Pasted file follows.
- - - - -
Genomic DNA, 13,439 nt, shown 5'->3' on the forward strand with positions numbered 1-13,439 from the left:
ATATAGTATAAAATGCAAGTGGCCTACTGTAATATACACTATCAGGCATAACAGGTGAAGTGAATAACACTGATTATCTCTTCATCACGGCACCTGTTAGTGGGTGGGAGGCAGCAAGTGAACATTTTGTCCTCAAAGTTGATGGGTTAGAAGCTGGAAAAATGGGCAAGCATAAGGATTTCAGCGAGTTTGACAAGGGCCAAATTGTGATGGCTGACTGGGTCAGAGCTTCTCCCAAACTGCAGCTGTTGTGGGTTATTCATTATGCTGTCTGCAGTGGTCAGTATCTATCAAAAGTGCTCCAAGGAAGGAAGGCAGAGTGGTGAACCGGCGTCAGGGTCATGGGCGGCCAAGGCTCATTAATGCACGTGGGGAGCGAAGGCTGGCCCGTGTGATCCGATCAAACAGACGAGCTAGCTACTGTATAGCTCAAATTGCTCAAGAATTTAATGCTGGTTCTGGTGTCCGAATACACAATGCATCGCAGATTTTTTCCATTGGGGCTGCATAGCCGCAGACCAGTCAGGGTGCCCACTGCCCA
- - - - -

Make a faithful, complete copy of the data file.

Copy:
Genomic DNA, 13,439 nt, shown 5'->3' on the forward strand with positions numbered 1-13,439 from the left:
ATATAGTATAAAATGCAAGTGGCCTACTGTAATATACACTATCAGGCATAACAGGTGAAGTGAATAACACTGATTATCTCTTCATCACGGCACCTGTTAGTGGGTGGGAGGCAGCAAGTGAACATTTTGTCCTCAAAGTTGATGGGTTAGAAGCTGGAAAAATGGGCAAGCATAAGGATTTCAGCGAGTTTGACAAGGGCCAAATTGTGATGGCTGACTGGGTCAGAGCTTCTCCCAAACTGCAGCTGTTGTGGGTTATTCATTATGCTGTCTGCAGTGGTCAGTATCTATCAAAAGTGCTCCAAGGAAGGAAGGCAGAGTGGTGAACCGGCGTCAGGGTCATGGGCGGCCAAGGCTCATTAATGCACGTGGGGAGCGAAGGCTGGCCCGTGTGATCCGATCAAACAGACGAGCTAGCTACTGTATAGCTCAAATTGCTCAAGAATTTAATGCTGGTTCTGGTGTCCGAATACACAATGCATCGCAGATTTTTTCCATTGGGGCTGCATAGCCGCAGACCAGTCAGGGTGCCCACTGCCCA